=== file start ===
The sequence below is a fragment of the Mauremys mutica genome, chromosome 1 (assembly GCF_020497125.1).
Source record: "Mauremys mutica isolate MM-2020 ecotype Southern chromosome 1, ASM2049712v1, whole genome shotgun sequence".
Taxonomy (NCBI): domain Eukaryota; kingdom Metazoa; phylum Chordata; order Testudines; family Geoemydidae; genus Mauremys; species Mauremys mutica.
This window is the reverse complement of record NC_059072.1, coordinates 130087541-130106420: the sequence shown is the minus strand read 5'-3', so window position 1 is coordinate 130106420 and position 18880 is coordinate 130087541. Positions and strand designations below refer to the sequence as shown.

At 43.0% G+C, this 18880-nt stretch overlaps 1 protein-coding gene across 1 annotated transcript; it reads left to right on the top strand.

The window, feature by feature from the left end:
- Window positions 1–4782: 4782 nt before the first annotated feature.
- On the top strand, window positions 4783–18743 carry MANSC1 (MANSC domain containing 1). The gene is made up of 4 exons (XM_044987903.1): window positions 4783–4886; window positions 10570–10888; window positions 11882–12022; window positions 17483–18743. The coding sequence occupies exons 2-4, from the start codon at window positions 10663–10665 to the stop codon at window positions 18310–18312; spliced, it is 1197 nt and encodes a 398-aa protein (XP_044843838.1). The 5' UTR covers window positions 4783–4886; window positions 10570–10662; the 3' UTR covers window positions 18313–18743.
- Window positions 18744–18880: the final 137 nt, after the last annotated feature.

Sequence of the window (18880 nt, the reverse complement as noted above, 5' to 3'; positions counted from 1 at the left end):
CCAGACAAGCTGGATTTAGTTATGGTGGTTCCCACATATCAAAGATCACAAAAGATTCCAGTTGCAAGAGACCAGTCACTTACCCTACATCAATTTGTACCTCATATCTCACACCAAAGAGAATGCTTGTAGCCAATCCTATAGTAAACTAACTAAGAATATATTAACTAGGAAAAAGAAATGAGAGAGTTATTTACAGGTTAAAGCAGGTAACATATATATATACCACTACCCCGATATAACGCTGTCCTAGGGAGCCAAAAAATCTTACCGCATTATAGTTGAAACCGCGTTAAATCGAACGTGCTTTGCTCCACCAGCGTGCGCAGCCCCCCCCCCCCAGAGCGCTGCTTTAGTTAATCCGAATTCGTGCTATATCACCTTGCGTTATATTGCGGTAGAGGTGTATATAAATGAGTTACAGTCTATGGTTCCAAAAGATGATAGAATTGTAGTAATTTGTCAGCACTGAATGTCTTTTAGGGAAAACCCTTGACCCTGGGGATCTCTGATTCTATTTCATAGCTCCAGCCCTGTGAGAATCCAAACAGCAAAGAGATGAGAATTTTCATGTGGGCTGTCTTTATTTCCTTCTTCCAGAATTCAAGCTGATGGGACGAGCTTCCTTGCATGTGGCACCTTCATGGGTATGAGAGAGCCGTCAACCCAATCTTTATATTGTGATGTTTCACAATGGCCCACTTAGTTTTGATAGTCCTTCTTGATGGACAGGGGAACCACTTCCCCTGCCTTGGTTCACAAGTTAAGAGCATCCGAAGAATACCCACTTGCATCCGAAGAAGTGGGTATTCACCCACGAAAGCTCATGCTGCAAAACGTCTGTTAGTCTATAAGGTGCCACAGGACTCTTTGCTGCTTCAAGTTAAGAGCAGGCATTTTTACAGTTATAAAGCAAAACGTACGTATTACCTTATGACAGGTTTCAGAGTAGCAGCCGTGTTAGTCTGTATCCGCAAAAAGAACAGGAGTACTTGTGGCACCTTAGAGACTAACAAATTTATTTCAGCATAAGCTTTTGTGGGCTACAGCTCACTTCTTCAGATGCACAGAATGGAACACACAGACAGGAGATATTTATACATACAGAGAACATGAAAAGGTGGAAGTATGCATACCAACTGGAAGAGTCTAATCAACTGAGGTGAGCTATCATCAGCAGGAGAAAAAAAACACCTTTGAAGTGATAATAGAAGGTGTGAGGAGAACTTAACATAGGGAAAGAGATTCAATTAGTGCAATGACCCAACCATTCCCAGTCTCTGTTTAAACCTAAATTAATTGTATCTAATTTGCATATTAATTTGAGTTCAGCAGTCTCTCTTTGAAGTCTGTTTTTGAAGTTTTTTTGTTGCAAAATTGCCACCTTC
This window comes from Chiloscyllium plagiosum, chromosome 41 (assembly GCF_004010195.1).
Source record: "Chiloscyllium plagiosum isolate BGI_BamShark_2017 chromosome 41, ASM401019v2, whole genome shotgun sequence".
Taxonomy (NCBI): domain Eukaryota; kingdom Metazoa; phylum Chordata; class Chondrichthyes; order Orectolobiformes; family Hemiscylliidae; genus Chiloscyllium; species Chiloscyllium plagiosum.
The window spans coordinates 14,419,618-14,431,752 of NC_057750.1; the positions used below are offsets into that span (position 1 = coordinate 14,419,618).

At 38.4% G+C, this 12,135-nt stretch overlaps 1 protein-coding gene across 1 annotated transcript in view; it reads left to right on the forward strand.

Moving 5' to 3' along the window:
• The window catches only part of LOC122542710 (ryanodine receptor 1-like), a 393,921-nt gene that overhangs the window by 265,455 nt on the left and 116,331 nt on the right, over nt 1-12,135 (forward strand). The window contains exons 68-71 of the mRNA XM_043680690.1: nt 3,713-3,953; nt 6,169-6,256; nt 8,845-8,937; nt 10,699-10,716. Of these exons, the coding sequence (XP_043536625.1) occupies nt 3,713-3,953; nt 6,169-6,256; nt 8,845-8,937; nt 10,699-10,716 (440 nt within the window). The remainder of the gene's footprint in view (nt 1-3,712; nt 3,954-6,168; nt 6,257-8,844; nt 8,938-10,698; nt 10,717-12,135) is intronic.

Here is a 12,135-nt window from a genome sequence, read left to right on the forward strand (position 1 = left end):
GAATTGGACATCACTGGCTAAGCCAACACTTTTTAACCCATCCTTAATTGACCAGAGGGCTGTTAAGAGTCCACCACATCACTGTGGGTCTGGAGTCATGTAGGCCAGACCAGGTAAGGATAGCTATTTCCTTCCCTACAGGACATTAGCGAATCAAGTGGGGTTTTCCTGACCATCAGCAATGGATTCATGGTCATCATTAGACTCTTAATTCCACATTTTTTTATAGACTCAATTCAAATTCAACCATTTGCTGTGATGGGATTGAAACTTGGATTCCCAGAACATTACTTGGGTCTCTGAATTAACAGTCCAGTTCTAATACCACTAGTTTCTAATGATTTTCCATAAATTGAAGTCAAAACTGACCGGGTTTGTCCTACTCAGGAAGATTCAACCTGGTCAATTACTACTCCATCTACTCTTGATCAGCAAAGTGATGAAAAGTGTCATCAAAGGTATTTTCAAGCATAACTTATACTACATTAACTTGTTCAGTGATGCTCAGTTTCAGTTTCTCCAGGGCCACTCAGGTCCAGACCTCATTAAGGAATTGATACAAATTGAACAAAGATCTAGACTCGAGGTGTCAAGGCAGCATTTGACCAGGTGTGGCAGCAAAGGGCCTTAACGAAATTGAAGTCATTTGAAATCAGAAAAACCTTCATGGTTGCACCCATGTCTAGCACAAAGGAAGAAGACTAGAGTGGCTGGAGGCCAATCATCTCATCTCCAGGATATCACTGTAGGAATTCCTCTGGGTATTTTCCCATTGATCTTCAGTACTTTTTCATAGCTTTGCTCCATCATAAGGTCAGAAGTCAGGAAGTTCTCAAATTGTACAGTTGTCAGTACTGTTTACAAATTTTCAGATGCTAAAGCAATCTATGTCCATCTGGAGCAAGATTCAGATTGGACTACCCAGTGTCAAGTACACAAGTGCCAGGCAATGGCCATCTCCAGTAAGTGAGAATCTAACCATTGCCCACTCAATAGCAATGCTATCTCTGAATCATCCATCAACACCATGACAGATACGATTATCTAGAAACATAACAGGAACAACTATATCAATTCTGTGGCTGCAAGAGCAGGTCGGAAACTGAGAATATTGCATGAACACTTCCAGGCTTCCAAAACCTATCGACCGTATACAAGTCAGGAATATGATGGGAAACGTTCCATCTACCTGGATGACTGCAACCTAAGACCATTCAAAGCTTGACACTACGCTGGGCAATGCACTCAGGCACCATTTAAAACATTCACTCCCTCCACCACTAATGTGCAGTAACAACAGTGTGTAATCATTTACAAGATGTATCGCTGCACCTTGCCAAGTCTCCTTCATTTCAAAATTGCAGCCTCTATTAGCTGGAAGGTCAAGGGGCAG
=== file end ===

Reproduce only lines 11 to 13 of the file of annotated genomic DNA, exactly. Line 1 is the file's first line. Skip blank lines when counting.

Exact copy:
CCAGACAAGCTGGATTTAGTTATGGTGGTTCCCACATATCAAAGATCACAAAAGATTCCAGTTGCAAGAGACCAGTCACTTACCCTACATCAATTTGTACCTCATATCTCACACCAAAGAGAATGCTTGTAGCCAATCCTATAGTAAACTAACTAAGAATATATTAACTAGGAAAAAGAAATGAGAGAGTTATTTACAGGTTAAAGCAGGTAACATATATATATACCACTACCCCGATATAACGCTGTCCTAGGGAGCCAAAAAATCTTACCGCATTATAGTTGAAACCGCGTTAAATCGAACGTGCTTTGCTCCACCAGCGTGCGCAGCCCCCCCCCCCCAGAGCGCTGCTTTAGTTAATCCGAATTCGTGCTATATCACCTTGCGTTATATTGCGGTAGAGGTGTATATAAATGAGTTACAGTCTATGGTTCCAAAAGATGATAGAATTGTAGTAATTTGTCAGCACTGAATGTCTTTTAGGGAAAACCCTTGACCCTGGGGATCTCTGATTCTATTTCATAGCTCCAGCCCTGTGAGAATCCAAACAGCAAAGAGATGAGAATTTTCATGTGGGCTGTCTTTATTTCCTTCTTCCAGAATTCAAGCTGATGGGACGAGCTTCCTTGCATGTGGCACCTTCATGGGTATGAGAGAGCCGTCAACCCAATCTTTATATTGTGATGTTTCACAATGGCCCACTTAGTTTTGATAGTCCTTCTTGATGGACAGGGGAACCACTTCCCCTGCCTTGGTTCACAAGTTAAGAGCATCCGAAGAATACCCACTTGCATCCGAAGAAGTGGGTATTCACCCACGAAAGCTCATGCTGCAAAACGTCTGTTAGTCTATAAGGTGCCACAGGACTCTTTGCTGCTTCAAGTTAAGAGCAGGCATTTTTACAGTTATAAAGCAAAACGTACGTATTACCTTATGACAGGTTTCAGAGTAGCAGCCGTGTTAGTCTGTATCCGCAAAAAGAACAGGAGTACTTGTGGCACCTTAGAGACTAACAAATTTATTTCAGCATAAGCTTTTGTGGGCTACAGCTCACTTCTTCAGATGCACAGAATGGAACACACAGACAGGAGATATTTATACATACAGAGAACATGAAAAGGTGGAAGTATGCATACCAACTGGAAGAGTCTAATCAACTGAGGTGAGCTATCATCAGCAGGAGAAAAAAAACACCTTTGAAGTGATAATAGAAGGTGTGAGGAGAACTTAACATAGGGAAAGAGATTCAATTAGTGCAATGACCCAACCATTCCCAGTCTCTGTTTAAACCTAAATTAATTGTATCTAATTTGCATATTAATTTGAGTTCAGCAGTCTCTCTTTGAAGTCTGTTTTTGAAGTTTTTTTGTTGCAAAATTGCCACCTTC
This window comes from Chiloscyllium plagiosum, chromosome 41 (assembly GCF_004010195.1).
Source record: "Chiloscyllium plagiosum isolate BGI_BamShark_2017 chromosome 41, ASM401019v2, whole genome shotgun sequence".